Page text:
I am also grateful to both Professors David Robert and Patrice Brodeur who have helped me throughout my graduate academic years at the University of Montreal. This book grew out of my doctoral thesis under the supervision of the latter. I am also indebted to Professors Nicole Eggers and David Gordon whose critiques and comments of the manuscript were of great value.

Special thanks go to Professor Andrea Bartoli—Dean of the School of Diplomacy at Seton Hall University—who took the time to write the foreword of this ← xv | xvi → book. I substantially benefited from his wisdom, leadership and mentorship while working as researcher on shared projects. In the same vein, I am grateful to the contributions of faculty and administrative staffs of the School of Diplomacy during my Executive MS program. I am equally grateful for the unique academic environment and support of colleagues at Seton Hall University which were conducive for the successful completion of the manuscript. I owe my deepest debt of gratitude to Drs. Nancy Enright and Sister John Bosco Amakwe for their insights and support; Sushant Naidu and Oluwagbemiga Oyeneye, for reading early chapters of the manuscript and their pertinent feedbacks; Sheryl Steadman, Emanuel Hernandez, Patricia Zaini Gracia, and Erick Agbleke, for making my integration at Seton Hall University and in South Orange (New Jersey) much easier.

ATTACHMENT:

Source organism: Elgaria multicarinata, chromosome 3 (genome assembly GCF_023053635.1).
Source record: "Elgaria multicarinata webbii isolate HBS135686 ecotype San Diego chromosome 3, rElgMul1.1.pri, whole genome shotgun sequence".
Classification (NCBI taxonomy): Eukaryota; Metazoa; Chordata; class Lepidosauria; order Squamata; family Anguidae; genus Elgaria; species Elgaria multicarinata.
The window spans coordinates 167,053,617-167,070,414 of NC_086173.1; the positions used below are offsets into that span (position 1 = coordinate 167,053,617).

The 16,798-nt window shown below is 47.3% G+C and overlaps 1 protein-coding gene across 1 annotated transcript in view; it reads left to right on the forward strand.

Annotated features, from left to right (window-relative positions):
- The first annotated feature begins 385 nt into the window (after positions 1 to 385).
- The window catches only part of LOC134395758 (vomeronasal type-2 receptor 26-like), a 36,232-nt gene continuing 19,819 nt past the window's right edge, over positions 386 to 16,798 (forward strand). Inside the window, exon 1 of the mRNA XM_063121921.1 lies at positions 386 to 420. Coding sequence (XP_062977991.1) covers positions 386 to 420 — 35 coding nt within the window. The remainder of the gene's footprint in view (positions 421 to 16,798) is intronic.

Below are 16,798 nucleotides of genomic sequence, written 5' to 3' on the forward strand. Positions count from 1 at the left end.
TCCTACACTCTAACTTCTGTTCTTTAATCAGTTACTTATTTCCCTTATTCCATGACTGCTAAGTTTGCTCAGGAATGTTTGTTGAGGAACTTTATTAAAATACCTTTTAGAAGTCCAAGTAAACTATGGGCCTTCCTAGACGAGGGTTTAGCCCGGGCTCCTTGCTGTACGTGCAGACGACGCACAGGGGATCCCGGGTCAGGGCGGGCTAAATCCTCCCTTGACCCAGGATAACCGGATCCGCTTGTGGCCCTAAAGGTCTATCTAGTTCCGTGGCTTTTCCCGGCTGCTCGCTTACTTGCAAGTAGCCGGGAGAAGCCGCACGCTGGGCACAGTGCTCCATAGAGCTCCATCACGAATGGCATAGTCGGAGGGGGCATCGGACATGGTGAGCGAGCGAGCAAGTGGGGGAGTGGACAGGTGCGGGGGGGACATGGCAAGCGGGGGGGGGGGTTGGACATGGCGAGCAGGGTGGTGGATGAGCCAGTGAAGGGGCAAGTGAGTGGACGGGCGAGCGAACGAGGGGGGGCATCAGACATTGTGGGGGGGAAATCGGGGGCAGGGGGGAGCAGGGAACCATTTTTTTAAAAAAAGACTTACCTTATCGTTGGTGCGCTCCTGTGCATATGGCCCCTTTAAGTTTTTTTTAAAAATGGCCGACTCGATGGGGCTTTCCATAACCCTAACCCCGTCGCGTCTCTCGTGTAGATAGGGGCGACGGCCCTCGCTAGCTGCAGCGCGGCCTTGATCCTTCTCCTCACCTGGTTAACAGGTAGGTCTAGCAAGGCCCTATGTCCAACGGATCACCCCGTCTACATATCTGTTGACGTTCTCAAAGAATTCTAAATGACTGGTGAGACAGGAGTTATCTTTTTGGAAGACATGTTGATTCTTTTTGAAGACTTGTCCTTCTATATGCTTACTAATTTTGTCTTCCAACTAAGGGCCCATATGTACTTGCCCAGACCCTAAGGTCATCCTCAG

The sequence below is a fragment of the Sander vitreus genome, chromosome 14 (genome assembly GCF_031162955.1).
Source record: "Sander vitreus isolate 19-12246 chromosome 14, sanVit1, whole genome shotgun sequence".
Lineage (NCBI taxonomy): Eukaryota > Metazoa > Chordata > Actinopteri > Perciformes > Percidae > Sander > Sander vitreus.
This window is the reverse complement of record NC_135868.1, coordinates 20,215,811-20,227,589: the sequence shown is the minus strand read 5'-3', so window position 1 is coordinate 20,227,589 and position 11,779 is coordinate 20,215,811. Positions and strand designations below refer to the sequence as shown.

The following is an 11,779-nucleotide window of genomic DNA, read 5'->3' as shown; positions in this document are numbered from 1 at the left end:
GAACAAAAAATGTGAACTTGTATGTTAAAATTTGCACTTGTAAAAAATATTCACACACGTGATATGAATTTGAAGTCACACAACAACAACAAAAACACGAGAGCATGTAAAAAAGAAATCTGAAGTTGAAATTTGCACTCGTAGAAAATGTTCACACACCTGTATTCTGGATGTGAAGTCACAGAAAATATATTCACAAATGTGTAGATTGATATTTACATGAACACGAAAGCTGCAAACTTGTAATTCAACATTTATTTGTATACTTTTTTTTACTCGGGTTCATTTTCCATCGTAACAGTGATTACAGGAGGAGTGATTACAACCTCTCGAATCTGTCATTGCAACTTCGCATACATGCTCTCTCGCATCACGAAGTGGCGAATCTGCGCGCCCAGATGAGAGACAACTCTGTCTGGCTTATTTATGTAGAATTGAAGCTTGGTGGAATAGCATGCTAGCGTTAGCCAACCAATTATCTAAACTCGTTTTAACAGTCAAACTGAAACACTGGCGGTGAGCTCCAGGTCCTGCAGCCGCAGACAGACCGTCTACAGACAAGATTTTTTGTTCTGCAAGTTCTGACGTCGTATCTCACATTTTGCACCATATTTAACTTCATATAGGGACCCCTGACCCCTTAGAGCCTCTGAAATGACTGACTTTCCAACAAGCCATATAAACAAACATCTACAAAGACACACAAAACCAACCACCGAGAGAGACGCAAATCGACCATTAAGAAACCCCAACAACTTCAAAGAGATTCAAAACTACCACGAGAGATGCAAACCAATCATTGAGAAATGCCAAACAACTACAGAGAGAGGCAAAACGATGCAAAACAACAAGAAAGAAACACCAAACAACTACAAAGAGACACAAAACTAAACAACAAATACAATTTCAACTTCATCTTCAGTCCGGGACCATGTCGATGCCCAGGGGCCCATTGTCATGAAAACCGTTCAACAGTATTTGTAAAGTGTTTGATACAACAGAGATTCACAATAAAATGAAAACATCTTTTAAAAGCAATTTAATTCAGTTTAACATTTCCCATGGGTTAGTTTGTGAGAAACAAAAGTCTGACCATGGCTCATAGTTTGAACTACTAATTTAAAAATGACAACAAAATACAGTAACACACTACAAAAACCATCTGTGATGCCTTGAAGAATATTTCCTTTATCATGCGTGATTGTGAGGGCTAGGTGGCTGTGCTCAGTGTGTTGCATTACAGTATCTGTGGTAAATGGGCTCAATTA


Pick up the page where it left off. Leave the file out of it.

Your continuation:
This book would not have seen the light of the day without the support and encouragement of my family. My parents, Dr. Alfani Shesoko Emile and Lufungula Dorothée, have been instrumental in deciding to embark on a Ph.D. adventure and to write a book. These two decisions represent in some way the results of their immeasurable efforts and sacrifices. They have instilled both in me and all my siblings—to whom I wish to also thank for their support—values of sacrifice, hard work, education, and relationship.